Linksys Wireless-G Broadband Router with SRX

By Joseph Moran

August 09, 2005

MIMO in the home gets a workout with this retro-looking unit that in fact carries all the most up-to-date wireless tech and security a home user could ask for.

Model: WRT54GX
Price: $179 (MSRP)
Pros: Supports all major security protocols and encryption types
Cons: Inflexible logging; limited performance improvement

After setting up a wireless network, you may sometimes find that your WLAN may not extend quite as far as you expected. Even if that’s not the case, it’s not unusual to experience dead spots or areas where the signal isn’t strong enough to give you a fast or even steady connection. Enter the Linksys Wireless-G Broadband Router with SRX.

SRX stands for Speed and Range eXpansion, and in the quest to achieve this, this product, model WRT54GX, utilizes MIMO technology (from Airgo Networks). MIMO, which stands for Multiple Input Multiple Output, tries to improve signal range (and throughput at a given range) by using multiple transmitters and receivers simultaneously. MIMO is a key design component of the upcoming 802.11n Wi-Fi specification, but that should not lead you to infer that the WRT54GX (or any MIMO-based WLAN router) will be upgradeable to 802.11n when it’s finalized, since no vendor is making that promise.

Installation and Setup

wrt54gx.jpgThe physical design of the WRT54GX—or, more specifically, the orientation of its antennas— makes it resemble something off the set of a campy 60’s sci-fi movie. The slender grey plastic box has two antennas protruding like television rabbit ears, with a third opposing antenna facing out from the front. The WRT54GX has a built-in slide-out stand to give it some stability when using it in a vertical orientation, and all the antennas are adjustable if you’d rather lay it flat.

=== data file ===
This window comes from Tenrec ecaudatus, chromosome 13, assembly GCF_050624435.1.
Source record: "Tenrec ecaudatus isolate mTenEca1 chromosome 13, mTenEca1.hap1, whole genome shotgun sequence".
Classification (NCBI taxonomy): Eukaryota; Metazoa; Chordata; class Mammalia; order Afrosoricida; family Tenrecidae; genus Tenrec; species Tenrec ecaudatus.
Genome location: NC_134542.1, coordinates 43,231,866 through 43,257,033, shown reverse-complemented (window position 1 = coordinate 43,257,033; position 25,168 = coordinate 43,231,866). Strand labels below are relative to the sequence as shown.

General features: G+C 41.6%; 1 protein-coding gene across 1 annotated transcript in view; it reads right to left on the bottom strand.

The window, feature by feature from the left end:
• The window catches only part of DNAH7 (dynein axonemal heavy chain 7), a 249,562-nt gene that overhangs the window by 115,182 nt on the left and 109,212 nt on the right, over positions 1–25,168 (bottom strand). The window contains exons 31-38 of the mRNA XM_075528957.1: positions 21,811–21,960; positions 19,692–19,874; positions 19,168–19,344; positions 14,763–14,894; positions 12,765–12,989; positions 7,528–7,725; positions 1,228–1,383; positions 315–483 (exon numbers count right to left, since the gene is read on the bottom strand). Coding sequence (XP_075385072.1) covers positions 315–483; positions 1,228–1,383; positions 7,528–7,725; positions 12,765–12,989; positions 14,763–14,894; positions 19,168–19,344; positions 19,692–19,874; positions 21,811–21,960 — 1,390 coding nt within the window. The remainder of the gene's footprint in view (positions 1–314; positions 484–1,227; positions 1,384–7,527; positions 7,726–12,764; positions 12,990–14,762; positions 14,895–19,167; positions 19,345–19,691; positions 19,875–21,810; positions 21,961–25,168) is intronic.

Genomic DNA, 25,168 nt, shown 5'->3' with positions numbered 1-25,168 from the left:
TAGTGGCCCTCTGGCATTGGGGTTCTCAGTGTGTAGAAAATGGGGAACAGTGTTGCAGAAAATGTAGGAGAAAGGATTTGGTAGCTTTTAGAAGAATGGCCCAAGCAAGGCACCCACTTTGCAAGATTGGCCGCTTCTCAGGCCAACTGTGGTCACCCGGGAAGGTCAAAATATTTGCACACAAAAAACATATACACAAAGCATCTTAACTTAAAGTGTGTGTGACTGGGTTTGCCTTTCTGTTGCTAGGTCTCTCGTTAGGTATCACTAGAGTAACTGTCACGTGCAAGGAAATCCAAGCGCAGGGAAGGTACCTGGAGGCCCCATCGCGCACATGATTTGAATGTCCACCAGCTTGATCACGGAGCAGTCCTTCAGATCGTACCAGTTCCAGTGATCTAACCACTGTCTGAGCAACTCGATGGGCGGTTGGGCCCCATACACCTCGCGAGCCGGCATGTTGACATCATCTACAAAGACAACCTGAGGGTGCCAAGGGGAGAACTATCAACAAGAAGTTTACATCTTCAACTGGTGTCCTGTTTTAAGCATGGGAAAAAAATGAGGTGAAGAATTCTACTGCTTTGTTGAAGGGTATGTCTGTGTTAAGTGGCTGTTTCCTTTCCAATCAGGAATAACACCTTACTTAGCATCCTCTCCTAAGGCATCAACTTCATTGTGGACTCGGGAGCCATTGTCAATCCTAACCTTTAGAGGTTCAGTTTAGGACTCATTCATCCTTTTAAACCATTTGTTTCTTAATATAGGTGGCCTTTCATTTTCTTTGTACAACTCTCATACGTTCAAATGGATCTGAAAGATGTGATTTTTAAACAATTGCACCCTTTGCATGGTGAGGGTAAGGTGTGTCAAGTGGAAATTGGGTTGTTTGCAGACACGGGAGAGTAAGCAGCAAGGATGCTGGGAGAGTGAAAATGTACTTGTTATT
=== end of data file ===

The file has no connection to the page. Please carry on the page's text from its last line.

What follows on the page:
If this is your first broadband router, or if you’re not intimately familiar with the process of installing one, you’ll appreciate the Linksys setup wizard, which prompts you to configure the basic router settings and even offers diagrams illustrating the various physical connections. The wizard does have a shortcoming, however, in that it only allows you to configure WEP security. If you want to use WPA (and let’s be clear—you do), you have to go back into the router via the browser interface to change security settings. While many users will probably bypass the wizard and set up the router directly from the browser anyway, it shouldn’t be necessary for wizard users to configure security settings twice.